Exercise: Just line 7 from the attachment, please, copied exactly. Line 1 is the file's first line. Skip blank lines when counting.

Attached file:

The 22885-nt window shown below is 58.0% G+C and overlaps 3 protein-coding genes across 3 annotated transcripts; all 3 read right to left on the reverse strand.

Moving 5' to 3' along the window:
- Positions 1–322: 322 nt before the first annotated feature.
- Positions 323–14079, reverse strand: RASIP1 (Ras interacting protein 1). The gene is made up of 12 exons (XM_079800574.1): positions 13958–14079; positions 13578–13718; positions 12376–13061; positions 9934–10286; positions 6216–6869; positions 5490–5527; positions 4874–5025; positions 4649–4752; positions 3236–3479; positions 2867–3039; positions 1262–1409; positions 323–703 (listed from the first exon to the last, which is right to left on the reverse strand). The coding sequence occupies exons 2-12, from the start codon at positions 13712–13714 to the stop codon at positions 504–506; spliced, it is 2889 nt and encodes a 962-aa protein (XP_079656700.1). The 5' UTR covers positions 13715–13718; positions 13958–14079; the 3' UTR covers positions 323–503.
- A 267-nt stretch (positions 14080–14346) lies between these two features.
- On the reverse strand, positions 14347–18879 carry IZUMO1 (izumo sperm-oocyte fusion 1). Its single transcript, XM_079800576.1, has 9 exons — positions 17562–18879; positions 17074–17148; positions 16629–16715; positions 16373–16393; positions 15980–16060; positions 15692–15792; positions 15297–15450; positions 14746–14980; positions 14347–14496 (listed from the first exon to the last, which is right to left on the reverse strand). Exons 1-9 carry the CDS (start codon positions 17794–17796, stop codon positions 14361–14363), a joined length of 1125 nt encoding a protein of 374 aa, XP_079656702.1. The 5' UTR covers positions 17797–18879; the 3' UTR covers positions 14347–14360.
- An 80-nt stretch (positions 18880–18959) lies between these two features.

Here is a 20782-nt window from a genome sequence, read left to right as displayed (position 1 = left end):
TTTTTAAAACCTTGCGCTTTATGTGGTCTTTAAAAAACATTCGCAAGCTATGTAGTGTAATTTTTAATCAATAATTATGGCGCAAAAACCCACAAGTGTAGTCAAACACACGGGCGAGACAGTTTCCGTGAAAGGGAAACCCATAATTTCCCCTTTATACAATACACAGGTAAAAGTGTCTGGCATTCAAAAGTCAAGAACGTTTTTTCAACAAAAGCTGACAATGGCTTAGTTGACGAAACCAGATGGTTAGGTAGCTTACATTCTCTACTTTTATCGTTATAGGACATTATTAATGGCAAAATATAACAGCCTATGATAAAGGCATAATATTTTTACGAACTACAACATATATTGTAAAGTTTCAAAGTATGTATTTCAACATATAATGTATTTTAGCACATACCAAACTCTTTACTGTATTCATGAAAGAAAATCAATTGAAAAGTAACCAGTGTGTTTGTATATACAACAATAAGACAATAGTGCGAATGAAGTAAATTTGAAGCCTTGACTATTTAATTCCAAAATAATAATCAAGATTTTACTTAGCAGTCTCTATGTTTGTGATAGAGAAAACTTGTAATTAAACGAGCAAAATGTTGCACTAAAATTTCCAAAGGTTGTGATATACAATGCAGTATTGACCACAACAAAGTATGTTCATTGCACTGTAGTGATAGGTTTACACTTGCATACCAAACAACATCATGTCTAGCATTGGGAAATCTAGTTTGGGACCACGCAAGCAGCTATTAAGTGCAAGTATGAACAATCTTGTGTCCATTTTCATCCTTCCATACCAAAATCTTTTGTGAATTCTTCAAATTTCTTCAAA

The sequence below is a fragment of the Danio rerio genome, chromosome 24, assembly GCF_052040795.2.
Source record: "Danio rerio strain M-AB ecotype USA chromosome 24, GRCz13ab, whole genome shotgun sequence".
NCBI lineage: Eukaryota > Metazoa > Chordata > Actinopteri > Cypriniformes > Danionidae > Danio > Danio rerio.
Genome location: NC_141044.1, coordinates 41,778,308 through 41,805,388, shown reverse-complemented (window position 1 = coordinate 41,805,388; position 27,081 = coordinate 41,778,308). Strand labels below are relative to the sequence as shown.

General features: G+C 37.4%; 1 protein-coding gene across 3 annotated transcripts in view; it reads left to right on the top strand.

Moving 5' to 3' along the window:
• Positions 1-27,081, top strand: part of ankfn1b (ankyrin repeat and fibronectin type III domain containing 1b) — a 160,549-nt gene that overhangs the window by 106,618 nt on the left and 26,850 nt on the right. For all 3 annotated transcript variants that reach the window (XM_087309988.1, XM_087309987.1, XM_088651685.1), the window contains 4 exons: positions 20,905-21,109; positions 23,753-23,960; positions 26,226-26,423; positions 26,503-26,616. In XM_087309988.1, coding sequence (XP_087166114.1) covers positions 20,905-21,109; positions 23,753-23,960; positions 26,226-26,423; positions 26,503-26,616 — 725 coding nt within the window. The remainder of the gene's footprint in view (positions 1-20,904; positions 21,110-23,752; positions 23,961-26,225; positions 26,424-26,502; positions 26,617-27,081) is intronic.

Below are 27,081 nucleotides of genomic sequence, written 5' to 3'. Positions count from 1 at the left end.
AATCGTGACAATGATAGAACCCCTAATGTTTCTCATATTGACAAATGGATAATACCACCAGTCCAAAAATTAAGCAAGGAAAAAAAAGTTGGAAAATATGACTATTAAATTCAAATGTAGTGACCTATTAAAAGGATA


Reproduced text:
- An 80-nt stretch (positions 18880–18959) lies between these two features.